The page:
We sometimes go for a cappuccino around 2 o’clock. I swear he can tell time; he becomes impatient if I’m not ready. I switch to mocha in the winter, sharing the whipped cream with him. On Sunday mornings we go to McDonald’s for breakfast. (Walk first, remember??? Damn, it’s so hard to find good help.) At bedtime he reminds me I need a protein snack to stabilize my blood sugar. And, of course, he’s available for quality control.
Baxter is just as persistent when he’s in the mood for dessert. He’ll jump on the couch, paw my leg and grumble under his breath if I don’t respond. His ears pick up and that little puppy smile crosses his face if I suggest going to Culver’s for a sundae.
Baxter is like a perpetual toddler. He delights in little things like car rides, treats, dinner and naps. His occasional snits blow over in a few minutes. Best of all, he doesn’t ask for car keys or money.
I travel a lot for my job and I usually leave a T-shirt on the couch while I’m gone. One day he dropped one of his toys in my suitcase while I was packing and now it’s a ritual. Bat, Spider, Crab, Taz and Mouse have all spent time on hotel nightstands. I take pictures with my phone and send them to Peg, but he isn’t at all interested. He is ecstatic when I return home. He does his little happy dance while looking at Peg. He’s back, he’s back! Let the rejoicing begin! Lately he’s been bringing one of his minions to the airport to greet my arrival.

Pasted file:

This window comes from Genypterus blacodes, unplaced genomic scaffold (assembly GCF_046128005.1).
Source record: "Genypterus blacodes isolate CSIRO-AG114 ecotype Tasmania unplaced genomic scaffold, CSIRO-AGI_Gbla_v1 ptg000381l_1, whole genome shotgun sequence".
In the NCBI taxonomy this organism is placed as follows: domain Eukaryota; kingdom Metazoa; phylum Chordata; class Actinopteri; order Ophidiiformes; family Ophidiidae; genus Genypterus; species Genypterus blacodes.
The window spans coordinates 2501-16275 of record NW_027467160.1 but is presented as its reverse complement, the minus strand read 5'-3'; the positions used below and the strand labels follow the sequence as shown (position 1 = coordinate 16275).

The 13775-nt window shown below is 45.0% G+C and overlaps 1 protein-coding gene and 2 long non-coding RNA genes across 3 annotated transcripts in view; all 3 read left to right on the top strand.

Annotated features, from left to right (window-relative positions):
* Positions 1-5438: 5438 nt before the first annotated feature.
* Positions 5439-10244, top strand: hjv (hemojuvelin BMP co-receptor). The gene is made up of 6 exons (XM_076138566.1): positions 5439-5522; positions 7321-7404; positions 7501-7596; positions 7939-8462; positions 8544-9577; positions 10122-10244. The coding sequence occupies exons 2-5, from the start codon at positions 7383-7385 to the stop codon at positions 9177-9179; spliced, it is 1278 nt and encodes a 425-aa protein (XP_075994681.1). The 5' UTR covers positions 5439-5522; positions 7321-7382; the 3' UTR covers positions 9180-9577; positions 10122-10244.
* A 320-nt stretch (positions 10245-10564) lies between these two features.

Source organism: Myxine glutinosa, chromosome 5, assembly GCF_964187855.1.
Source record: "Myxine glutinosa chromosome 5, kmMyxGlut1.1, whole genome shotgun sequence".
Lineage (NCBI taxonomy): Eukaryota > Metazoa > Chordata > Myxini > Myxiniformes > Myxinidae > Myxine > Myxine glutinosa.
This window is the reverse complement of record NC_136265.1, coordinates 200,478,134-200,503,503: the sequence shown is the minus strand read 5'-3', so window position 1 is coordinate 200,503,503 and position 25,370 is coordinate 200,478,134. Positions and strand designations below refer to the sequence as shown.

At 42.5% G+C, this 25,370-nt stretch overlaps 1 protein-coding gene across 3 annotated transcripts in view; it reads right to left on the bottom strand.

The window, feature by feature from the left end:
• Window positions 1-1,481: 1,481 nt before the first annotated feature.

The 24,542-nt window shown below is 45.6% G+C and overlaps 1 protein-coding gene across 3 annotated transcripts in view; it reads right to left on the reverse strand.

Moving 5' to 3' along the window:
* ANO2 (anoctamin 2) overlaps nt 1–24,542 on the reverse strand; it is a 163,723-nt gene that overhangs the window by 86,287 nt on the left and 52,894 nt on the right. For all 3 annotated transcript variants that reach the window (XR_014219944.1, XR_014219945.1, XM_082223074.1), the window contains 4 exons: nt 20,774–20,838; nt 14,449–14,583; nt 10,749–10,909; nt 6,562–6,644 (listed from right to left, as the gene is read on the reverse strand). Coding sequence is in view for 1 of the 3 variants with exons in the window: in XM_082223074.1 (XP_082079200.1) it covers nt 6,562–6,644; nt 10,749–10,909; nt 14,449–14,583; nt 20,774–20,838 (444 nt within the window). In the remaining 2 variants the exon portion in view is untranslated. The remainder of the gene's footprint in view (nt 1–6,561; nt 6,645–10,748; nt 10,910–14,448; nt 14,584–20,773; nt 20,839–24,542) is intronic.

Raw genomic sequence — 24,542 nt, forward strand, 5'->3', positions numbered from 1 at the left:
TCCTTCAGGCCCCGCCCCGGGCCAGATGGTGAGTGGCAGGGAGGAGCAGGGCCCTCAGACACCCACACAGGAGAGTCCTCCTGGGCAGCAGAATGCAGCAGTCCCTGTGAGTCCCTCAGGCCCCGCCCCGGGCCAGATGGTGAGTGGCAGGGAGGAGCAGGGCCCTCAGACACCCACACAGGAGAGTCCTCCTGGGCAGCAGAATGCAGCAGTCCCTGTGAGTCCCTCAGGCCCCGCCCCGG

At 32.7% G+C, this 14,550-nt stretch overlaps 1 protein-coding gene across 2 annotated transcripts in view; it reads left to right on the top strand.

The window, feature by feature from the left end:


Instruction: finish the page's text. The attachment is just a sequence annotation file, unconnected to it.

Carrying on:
I had a dog when I was nine, but no one taught me how to care for him. My mother didn’t like dogs and my stepfather saw dogs as just part of the all-American home. In retrospect, I/we neglected that dog. Baxter’s entry into my life allowed me to atone.
At this Thanksgiving, I’m thankful for our time together. We’re both getting older and slowing down – well, I’m slowing down. I try not to think about the inevitable parting, but who knows? At my age, we might just both ride into the sunset together.